- Living Buddha, Living Christ; Thich Nhat Hanh
- With the Old Breed, Eugene B. Sledge
- When Religion Becomes Evil, Charles Kimball
- Diary of a Wimpy Kid: Dog Days, Jeff Kinney
Although I finished my term papers last week, Finals Week brought with it finals papers. The last, I am happy to say, has been submitted. The week started off with Living Buddha, Living Christ, a short work that compares Buddhist mindfulness to the Christian concept of living within the "Holy Spirit" of the trinity. The book serves Christian audiences with an interest in meditative practices best, giving them a way to make the practices work inside their own tradition.
I next read Eugene B. Sledge's Pacific War memoir With the Old Breed. I've been repeatedly encouraged to do so, as Sledge taught at my university and his memoir is highly regarded. I soon found out why, for it communicates the misery of fighting and living conditions for US Marines during the conflict in such an effective style that the haunting images stay with me after finishing the book. Sledge's emphasis on the lives of the fighting men, and he paints a resigned and bleak picture, but one that demands the reader's attention. This is appropriate reading for holidays like Armistice or Veterans' Day.
I then moved on to When Religion Becomes Evil, a straightforward book examining the causes of religious brutality. The author has a varied perspective: he grew up in a Jewish/Christian home, trained in a Baptist seminary, and has done most of his life's work working with Muslims in the middle east. I was impressed by his tone: although he tends to focus on the theistic religions in talking about "religion", his treatment is fair. I never felt as though he were judging others from his Christian viewpoint or refraining from discussing the evils that religion does just to be polite. It's a definite recommendation.
Lastly, I "previewed a book for my niece" and read Diary of a Wimpy Kid: Dog Days. It's children's literature, obviously, aimed at older elementary school children who are on the cusp of feeling awkward. The book is written as a diary, with a font resembling a child's handwriting, and delivers a first-person account of said wimpy kid's summer, in which he falls in love with a high schooler, fights with his best friend, schemes to get money, and tries to stay in the house as much as possible to play video games. He has a dry sense of humor at times, one that amused me greatly. Although there's not much of a story here, it's a diversion that may make it easier for younger children to grow accustomed to reading larger books.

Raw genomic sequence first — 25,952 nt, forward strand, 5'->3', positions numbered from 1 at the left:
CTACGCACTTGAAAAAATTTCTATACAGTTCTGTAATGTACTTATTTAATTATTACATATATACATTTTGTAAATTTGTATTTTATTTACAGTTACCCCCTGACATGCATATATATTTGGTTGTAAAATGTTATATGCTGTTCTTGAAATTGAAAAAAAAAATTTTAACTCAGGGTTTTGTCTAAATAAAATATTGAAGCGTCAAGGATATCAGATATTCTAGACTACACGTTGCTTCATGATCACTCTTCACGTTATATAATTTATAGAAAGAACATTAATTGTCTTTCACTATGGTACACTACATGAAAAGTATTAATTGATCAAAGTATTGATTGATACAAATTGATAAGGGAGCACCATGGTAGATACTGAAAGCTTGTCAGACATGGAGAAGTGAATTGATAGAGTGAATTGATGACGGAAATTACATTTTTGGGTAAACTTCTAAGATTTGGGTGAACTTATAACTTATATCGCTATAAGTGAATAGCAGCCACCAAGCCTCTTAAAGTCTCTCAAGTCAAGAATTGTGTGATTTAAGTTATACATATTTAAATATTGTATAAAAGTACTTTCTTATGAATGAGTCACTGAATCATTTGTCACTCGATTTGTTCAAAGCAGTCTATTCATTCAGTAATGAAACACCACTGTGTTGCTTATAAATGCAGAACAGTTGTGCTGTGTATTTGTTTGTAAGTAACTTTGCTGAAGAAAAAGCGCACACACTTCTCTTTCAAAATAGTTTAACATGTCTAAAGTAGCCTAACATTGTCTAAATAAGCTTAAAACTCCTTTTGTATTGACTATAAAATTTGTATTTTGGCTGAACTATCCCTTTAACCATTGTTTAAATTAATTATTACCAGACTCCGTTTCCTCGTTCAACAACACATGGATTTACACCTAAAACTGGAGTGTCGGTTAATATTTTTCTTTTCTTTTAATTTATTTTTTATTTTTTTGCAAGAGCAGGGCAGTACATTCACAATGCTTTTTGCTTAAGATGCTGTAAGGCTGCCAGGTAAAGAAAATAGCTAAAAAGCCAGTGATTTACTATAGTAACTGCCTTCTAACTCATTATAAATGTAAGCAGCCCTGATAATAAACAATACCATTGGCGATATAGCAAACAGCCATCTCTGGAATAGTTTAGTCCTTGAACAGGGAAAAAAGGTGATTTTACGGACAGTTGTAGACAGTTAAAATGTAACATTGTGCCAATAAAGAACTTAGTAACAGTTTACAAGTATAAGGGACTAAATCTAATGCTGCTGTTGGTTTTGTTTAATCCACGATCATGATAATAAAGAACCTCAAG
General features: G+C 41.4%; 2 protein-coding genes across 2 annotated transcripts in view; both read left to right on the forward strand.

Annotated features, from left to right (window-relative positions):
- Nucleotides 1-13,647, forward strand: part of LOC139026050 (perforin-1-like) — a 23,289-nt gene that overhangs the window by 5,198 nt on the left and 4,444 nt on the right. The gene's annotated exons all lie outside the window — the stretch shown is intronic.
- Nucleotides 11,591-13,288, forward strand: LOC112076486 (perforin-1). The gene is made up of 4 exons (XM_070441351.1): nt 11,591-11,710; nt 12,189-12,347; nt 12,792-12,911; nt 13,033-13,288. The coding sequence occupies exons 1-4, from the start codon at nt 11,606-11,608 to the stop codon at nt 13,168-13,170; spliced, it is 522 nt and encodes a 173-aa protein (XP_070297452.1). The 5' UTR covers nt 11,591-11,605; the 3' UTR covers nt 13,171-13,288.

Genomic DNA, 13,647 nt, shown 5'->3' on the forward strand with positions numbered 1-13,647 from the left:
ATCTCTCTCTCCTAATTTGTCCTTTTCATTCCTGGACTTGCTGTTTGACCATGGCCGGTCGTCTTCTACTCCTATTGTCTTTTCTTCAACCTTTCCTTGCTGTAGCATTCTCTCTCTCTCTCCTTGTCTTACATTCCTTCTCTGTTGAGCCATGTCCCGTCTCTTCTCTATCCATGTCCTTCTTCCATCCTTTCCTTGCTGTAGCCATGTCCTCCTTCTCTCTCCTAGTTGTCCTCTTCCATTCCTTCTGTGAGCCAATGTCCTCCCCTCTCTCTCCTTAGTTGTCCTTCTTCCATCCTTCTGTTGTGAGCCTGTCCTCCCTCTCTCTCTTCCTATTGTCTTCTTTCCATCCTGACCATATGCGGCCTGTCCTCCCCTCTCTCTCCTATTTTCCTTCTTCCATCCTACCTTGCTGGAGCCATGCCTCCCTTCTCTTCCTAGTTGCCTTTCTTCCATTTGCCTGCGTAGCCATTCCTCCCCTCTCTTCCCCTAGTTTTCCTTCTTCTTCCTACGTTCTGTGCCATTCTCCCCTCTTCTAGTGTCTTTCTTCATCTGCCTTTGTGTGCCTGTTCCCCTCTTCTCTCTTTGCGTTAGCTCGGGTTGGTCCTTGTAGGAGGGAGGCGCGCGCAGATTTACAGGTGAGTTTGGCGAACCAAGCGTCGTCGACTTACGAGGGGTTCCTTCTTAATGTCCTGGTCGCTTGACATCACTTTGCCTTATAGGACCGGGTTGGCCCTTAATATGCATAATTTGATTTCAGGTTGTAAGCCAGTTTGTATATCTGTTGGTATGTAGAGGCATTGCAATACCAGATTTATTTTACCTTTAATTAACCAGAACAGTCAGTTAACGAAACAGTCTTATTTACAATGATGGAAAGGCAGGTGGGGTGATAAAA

Pick of the Week: With the Old Breed, Eugene B. Sledge.If you're at all interested in the Pacific War and soldiers' lives, I'd call it a must-read.
Potentials for Next Week:
- Black Edelweiss, Johann Voss. I'm knee deep in this one: it's stunning so far.
- The Triumph of Caesar, Steven Saylor: I finally gained access to this one and look forward to seeing Gordianus again, although I'm not too happy to see the series end for now. (Saylor isn't officially done with it, but he won't return to it until after his Roma sequel is finished.)
- China Marine, Eugene B. Sledge.
- The Gangs of New York, Herbert Ashbury. Ashbury has written a book on San Francisco's early history, and I'm considering reading it. I wanted to get a handle on his style, though, and went with a more accessible book first.